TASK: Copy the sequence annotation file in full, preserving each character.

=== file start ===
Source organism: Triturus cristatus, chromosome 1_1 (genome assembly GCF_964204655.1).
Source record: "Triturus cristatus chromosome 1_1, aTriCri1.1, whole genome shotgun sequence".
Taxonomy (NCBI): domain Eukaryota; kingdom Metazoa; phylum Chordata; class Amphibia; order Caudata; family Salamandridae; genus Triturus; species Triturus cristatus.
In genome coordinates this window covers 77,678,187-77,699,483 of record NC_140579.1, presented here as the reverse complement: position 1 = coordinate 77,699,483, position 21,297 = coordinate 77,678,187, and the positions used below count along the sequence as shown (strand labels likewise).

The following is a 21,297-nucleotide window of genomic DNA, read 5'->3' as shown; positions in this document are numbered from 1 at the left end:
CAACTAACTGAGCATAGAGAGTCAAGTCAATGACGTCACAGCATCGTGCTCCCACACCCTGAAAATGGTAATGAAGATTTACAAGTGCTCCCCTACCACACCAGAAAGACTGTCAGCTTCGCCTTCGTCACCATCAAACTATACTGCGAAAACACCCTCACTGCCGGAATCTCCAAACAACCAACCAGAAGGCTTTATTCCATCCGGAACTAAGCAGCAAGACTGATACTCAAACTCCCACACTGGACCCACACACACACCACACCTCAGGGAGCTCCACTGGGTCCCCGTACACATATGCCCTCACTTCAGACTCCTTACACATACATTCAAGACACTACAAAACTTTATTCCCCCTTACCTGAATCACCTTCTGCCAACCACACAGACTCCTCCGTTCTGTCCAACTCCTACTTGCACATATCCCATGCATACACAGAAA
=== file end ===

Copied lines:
Source organism: Triturus cristatus, chromosome 1_1 (genome assembly GCF_964204655.1).
Source record: "Triturus cristatus chromosome 1_1, aTriCri1.1, whole genome shotgun sequence".
Taxonomy (NCBI): domain Eukaryota; kingdom Metazoa; phylum Chordata; class Amphibia; order Caudata; family Salamandridae; genus Triturus; species Triturus cristatus.
In genome coordinates this window covers 77,678,187-77,699,483 of record NC_140579.1, presented here as the reverse complement: position 1 = coordinate 77,699,483, position 21,297 = coordinate 77,678,187, and the positions used below count along the sequence as shown (strand labels likewise).

The following is a 21,297-nucleotide window of genomic DNA, read 5'->3' as shown; positions in this document are numbered from 1 at the left end:
CAACTAACTGAGCATAGAGAGTCAAGTCAATGACGTCACAGCATCGTGCTCCCACACCCTGAAAATGGTAATGAAGATTTACAAGTGCTCCCCTACCACACCAGAAAGACTGTCAGCTTCGCCTTCGTCACCATCAAACTATACTGCGAAAACACCCTCACTGCCGGAATCTCCAAACAACCAACCAGAAGGCTTTATTCCATCCGGAACTAAGCAGCAAGACTGATACTCAAACTCCCACACTGGACCCACACACACACCACACCTCAGGGAGCTCCACTGGGTCCCCGTACACATATGCCCTCACTTCAGACTCCTTACACATACATTCAAGACACTACAAAACTTTATTCCCCCTTACCTGAATCACCTTCTGCCAACCACACAGACTCCTCCGTTCTGTCCAACTCCTACTTGCACATATCCCATGCATACACAGAAA